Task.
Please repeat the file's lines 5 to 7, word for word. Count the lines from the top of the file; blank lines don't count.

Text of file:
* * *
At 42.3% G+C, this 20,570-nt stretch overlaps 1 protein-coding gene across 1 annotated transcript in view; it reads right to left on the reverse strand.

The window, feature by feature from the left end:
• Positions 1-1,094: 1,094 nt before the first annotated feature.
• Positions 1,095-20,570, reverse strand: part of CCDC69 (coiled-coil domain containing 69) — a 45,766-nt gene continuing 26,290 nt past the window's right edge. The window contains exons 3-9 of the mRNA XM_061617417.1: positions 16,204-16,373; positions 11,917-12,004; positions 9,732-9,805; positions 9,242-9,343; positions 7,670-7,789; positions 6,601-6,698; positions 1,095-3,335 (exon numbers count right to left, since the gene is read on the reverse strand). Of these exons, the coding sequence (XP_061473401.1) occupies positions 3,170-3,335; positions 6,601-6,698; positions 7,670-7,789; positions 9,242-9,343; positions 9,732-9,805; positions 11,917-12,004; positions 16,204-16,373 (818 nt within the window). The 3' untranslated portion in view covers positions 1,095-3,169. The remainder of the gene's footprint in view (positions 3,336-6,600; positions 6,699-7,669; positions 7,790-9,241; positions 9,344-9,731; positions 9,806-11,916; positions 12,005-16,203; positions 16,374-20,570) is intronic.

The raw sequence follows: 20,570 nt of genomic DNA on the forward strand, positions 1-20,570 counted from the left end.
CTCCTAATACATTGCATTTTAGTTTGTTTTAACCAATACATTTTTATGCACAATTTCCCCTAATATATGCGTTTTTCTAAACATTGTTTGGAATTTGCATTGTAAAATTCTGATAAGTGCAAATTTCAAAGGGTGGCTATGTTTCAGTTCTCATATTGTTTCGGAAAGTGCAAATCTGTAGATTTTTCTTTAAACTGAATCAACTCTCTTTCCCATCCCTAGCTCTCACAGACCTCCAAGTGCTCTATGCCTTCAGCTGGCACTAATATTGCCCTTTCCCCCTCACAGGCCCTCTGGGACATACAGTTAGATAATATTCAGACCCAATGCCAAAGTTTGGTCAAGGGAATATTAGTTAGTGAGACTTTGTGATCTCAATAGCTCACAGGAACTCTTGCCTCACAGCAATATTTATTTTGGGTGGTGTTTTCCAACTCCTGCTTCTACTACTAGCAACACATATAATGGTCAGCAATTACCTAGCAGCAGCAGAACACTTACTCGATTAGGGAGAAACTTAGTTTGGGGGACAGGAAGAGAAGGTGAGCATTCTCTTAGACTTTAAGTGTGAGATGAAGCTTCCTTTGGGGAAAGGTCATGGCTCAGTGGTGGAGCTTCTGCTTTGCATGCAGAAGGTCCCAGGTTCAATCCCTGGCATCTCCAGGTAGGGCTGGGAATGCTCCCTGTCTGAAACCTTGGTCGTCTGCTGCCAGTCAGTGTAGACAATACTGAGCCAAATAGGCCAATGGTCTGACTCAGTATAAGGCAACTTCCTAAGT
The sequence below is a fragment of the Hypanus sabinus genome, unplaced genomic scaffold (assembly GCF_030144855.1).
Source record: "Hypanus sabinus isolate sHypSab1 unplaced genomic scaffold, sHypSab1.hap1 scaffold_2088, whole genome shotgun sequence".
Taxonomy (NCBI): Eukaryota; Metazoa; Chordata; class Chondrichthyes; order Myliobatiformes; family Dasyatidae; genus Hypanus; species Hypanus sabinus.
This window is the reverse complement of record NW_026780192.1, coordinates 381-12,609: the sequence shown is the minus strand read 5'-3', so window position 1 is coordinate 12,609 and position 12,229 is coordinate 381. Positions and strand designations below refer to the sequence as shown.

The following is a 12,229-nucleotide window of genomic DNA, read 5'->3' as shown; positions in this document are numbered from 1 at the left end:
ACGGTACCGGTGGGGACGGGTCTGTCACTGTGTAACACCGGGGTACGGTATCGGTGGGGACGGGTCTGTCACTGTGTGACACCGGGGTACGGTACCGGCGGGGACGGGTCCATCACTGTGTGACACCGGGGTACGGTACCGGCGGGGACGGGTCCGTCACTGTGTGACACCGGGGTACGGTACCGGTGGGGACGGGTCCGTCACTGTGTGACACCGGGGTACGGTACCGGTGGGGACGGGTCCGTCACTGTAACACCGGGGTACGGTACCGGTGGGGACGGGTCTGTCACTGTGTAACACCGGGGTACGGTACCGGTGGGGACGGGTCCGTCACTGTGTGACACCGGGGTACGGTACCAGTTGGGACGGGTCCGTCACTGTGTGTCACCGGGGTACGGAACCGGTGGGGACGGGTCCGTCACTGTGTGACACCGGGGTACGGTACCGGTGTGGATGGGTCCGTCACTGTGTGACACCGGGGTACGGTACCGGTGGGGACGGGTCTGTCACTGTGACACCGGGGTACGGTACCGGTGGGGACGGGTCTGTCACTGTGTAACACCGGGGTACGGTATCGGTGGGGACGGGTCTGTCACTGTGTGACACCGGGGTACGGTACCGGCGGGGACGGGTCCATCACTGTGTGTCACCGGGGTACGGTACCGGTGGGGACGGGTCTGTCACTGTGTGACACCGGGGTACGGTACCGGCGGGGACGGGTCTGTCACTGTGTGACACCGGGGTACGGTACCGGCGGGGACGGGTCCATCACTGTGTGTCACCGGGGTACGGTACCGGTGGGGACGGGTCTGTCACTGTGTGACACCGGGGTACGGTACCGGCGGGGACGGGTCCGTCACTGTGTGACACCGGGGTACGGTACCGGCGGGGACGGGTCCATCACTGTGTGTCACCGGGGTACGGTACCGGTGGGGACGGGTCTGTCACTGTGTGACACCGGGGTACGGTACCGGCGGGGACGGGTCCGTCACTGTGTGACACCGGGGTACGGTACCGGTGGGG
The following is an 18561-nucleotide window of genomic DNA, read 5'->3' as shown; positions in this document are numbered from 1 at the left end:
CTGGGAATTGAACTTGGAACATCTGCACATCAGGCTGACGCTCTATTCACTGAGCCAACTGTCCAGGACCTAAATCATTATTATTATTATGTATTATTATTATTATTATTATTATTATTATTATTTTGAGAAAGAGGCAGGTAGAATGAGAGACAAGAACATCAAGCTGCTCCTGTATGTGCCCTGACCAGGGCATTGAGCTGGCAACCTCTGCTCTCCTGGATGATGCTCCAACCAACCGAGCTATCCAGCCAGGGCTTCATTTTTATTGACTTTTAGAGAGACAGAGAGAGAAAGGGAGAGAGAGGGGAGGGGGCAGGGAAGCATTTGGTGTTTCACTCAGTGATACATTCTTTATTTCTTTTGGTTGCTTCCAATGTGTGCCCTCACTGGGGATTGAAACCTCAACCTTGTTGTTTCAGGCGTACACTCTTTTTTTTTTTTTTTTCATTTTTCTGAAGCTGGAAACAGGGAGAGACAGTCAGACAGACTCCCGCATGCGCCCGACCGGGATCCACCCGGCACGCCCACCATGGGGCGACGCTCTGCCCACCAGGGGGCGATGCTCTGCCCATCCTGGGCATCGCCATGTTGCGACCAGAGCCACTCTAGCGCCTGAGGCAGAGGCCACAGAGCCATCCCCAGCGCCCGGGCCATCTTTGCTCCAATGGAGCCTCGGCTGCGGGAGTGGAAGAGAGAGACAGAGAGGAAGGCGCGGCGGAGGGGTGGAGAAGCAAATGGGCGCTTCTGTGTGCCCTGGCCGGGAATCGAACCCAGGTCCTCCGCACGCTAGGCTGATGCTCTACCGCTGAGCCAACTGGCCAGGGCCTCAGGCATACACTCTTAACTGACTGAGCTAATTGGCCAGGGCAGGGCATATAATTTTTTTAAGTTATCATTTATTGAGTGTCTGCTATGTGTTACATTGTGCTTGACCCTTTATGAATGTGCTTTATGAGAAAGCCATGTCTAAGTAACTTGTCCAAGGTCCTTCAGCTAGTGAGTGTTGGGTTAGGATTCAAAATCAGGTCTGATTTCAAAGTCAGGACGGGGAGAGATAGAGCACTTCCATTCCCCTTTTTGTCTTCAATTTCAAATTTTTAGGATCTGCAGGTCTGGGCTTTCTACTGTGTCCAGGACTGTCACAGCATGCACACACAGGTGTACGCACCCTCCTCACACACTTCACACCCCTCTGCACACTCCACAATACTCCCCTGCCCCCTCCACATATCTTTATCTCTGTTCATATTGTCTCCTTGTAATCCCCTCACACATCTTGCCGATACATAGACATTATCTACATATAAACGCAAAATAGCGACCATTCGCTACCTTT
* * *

The raw sequence follows: 20,570 nt of genomic DNA on the forward strand, positions 1-20,570 counted from the left end.
CTCCTAATACATTGCATTTTAGTTTGTTTTAACCAATACATTTTTATGCACAATTTCCCCTAATATATGCGTTTTTCTAAACATTGTTTGGAATTTGCATTGTAAAATTCTGATAAGTGCAAATTTCAAAGGGTGGCTATGTTTCAGTTCTCATATTGTTTCGGAAAGTGCAAATCTGTAGATTTTTCTTTAAACTGAATCAACTCTCTTTCCCATCCCTAGCTCTCACAGACCTCCAAGTGCTCTATGCCTTCAGCTGGCACTAATATTGCCCTTTCCCCCTCACAGGCCCTCTGGGACATACAGTTAGATAATATTCAGACCCAATGCCAAAGTTTGGTCAAGGGAATATTAGTTAGTGAGACTTTGTGATCTCAATAGCTCACAGGAACTCTTGCCTCACAGCAATATTTATTTTGGGTGGTGTTTTCCAACTCCTGCTTCTACTACTAGCAACACATATAATGGTCAGCAATTACCTAGCAGCAGCAGAACACTTACTCGATTAGGGAGAAACTTAGTTTGGGGGACAGGAAGAGAAGGTGAGCATTCTCTTAGACTTTAAGTGTGAGATGAAGCTTCCTTTGGGGAAAGGTCATGGCTCAGTGGTGGAGCTTCTGCTTTGCATGCAGAAGGTCCCAGGTTCAATCCCTGGCATCTCCAGGTAGGGCTGGGAATGCTCCCTGTCTGAAACCTTGGTCGTCTGCTGCCAGTCAGTGTAGACAATACTGAGCCAAATAGGCCAATGGTCTGACTCAGTATAAGGCAACTTCCTAAGT
The sequence below is a fragment of the Hypanus sabinus genome, unplaced genomic scaffold (assembly GCF_030144855.1).